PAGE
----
Breakthrough on treatment for chronic pain associated with Shingles

Breakthrough on treatment for chronic pain associated with Shingles

A new drug treatment has been found to be effective again chronic pain caused by nerve damage, also known as neuropathic pain, in patients who have had shingles.

It is estimated that around 19,000 people in the UK get shingles every year, most of them aged over 50. 

The illness is caused by a dormant viral infection of a nerve is reactivated, resulting in a painful rash.

In most cases the rash lasts a few weeks, but in some cases the permanent nerve damage caused by the virus results in chronic neuropathic pain called post- herpetic neuralgia.  Around one in 10 people with shingles experience this and, once established, it usually causes life-long suffering.

In a study using the new drug EMA401 involving 183 patients in six countries it was found to reduce pain and did not cause any serious side effects.  The findings are published in the Lancet.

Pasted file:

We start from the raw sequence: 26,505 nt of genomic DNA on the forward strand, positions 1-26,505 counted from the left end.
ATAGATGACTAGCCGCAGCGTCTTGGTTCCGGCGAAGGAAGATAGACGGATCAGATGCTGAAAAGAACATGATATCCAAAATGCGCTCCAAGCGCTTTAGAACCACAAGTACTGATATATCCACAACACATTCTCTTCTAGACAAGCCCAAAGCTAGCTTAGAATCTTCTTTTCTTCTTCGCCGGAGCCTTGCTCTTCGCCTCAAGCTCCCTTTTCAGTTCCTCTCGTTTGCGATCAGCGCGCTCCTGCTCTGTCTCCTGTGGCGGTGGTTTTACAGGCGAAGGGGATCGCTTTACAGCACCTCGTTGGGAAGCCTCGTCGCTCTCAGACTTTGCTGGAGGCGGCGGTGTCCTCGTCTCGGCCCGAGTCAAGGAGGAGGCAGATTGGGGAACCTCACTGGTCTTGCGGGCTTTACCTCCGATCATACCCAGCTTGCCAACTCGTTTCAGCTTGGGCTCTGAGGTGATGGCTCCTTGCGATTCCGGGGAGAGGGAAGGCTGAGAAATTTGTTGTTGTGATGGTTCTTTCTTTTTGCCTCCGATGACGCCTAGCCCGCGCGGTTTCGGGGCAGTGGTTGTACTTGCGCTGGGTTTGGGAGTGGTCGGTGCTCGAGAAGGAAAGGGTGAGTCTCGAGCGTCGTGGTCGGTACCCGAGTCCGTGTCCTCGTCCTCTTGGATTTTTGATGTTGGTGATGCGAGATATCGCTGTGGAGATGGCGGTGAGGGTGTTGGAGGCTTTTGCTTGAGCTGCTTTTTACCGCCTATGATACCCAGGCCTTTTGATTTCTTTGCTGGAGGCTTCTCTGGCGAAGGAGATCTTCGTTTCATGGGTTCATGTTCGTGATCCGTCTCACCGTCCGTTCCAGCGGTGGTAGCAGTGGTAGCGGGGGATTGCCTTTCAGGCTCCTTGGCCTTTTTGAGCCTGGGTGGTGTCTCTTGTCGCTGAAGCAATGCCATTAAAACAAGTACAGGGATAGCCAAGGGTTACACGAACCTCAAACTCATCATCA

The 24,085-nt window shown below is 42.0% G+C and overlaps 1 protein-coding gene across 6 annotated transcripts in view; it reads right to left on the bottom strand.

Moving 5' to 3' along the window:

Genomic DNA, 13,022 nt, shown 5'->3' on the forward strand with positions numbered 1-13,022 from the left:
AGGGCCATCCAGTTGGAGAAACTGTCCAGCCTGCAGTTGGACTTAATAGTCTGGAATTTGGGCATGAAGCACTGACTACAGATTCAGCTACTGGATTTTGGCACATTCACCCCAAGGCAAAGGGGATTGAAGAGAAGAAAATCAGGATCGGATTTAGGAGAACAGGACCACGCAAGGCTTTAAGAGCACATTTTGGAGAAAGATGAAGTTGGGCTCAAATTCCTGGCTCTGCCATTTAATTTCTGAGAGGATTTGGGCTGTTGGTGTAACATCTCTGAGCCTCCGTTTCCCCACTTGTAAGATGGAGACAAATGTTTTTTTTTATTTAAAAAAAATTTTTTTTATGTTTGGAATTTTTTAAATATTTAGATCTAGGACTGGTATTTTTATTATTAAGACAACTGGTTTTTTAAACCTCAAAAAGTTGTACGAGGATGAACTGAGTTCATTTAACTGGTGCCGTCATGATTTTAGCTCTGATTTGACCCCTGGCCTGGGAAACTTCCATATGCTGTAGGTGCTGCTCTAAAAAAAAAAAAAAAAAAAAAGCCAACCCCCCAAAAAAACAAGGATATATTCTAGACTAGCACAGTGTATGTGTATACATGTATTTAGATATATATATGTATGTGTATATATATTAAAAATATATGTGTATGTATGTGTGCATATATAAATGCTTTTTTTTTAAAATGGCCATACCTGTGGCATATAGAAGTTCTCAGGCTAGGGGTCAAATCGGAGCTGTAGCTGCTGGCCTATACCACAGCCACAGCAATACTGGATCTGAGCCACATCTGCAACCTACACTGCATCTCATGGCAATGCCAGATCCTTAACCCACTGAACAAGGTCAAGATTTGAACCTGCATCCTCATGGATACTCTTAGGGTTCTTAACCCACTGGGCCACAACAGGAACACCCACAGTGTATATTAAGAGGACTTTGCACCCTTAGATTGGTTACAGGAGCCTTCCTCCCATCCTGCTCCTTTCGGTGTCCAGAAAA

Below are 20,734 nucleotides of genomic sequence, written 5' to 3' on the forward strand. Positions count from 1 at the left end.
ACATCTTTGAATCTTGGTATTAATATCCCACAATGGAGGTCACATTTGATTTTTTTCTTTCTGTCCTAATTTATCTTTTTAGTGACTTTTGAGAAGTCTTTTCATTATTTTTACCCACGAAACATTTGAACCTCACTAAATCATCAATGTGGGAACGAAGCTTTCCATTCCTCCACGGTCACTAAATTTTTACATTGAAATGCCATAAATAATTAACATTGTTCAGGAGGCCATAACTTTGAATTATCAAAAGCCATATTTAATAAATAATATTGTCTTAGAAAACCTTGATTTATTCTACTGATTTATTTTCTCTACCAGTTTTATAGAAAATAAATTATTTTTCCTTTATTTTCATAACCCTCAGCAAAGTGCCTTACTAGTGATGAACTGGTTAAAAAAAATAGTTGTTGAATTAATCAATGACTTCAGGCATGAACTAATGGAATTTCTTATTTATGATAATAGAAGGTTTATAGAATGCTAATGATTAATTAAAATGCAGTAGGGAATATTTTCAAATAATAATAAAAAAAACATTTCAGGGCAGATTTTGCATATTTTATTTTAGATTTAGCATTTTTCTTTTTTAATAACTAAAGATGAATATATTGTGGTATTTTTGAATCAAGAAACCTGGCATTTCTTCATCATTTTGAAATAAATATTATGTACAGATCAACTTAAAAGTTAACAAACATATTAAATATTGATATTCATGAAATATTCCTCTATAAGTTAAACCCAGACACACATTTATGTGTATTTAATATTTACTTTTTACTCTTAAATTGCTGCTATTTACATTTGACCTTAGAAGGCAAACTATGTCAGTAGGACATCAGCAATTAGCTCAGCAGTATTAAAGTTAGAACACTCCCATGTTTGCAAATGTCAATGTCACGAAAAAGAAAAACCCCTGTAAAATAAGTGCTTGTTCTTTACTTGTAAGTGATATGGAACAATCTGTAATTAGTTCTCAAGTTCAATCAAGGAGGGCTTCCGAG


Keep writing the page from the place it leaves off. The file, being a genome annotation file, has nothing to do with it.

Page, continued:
Lead author of the study, Professor Andrew Rice, from the Department of Surgery and Cancer at Imperial College London, said “Conventional painkillers don’t tend to help people with severe chronic neuropathic pain and most available treatments have modest efficacy and/or are limited by side effects.  This new drug will ultimately offer hope for patients who are not helped by current treatments.”

The study, a phase 2 trial compared EMA401 with a placebo. Fifty eight per cent of participants taking the drug found it effective, reducing pain by at least 30 per cent.

Spinifex Pharmaceuticals, which owns the drug, now plans to conduct a larger trial, possibly testing higher doses of the drug for longer periods of time.

The researchers hope that the drug might also be effective against other causes of neuropathic pain, such as diabetes, HIV, nerve injury and cancer chemotherapy, as it targets a mechanism not targeted by any existing therapies and has fewer side effects.

As a sufferer of several bouts of shingles I am taking a keen interest in the progress of this research.

by Tina Foster